The UK Quality Ash Association (UKQAA) – the representative organisation for the producers and users of coal ash in the UK – has launched a new flyash research project, in partnership with the Concrete Technology Unit (CTU) at the University of Dundee, Scotland, to investigate whether stockpiled flyash could be recovered and used as a pozzolana in concrete and cement.
The research programme – the first of its kind in recent years – will be significant for the construction sector. With demand on the rise for high quality flyash, the research could help give the sector access to material previously thought unusable. It is believed that there is as much as 50 million t of flyash in storage at coal-fired power stations across the UK, but until now there has been no study into the amount of ash that could be recovered for use in construction.
Driven by the UKQAA, the study will first establish an accurate estimate of the amount of stockpiled ash in the UK. Samples from across UK ash fields will be collected and tested in laboratories to assess their performance as pozzolanas, used as a partial cement replacement in concrete. The CTU will then work with the UKQAA to develop a process route to transform stockpiled ash into flyash, which meets the specification of EN 450, the recognised standard for the use of flyash in cement and concrete.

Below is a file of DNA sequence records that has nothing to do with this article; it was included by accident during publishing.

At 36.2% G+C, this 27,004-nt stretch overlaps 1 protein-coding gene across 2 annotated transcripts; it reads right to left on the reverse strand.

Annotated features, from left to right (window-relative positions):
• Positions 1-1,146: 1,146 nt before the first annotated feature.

The benefits are potentially huge. Flyash sourced directly from power stations is already widely used in the construction sector, from bricks and blocks to ready-mixed concrete in major engineering projects. If successful, the research could significantly boost supplies and allow the industry to make greater use of a valuable secondary material – cutting carbon dioxide emissions and reducing the need for primary raw materials in cement and concrete production.
Dr Robert Carroll, Technical Director at the UKQAA, said: “This is a really exciting opportunity. Flyash demand continues to rise to keep pace with a growing construction sector, but availability is dependent on our use of coal power. Unlocking the potential of stockpiled ash in ashfields across the UK could increase supply, meet construction demand and exploit an otherwise underused material.”
“Flyash is a vital construction material and key constituent of sustainable concrete products. As a result, there is a well established flyash supply chain in the UK, with a consistent demand for raw material. With up to 50 million t of flyash stockpiled in the UK, this project has the potential to not only sustain a well established ash market but also create new ones,” he added.
The flagship project is jointly funded by the UKQAA and the Engineering and Physical Sciences Research Council, and is expected to run for three and a half years. Based in the laboratories of the University of Dundee, the research programme is being lead by Dr Michael McCarthy, with a team including PhD research student Thomas Hope, who will work in close partnership with the UKQAA and its members.
Dr McCarthy added: “We have carried out research on flyash in construction for more than 25 years and the project, investigating recovery and processing of stockpile material, is in keeping with much of our other work concerned with broadening the scope of its use. We look forward to our role in this important area”
Read the article online at: https://www.worldcement.com/europe-cis/10122014/ukqaa-begins-flyash-research-project-985/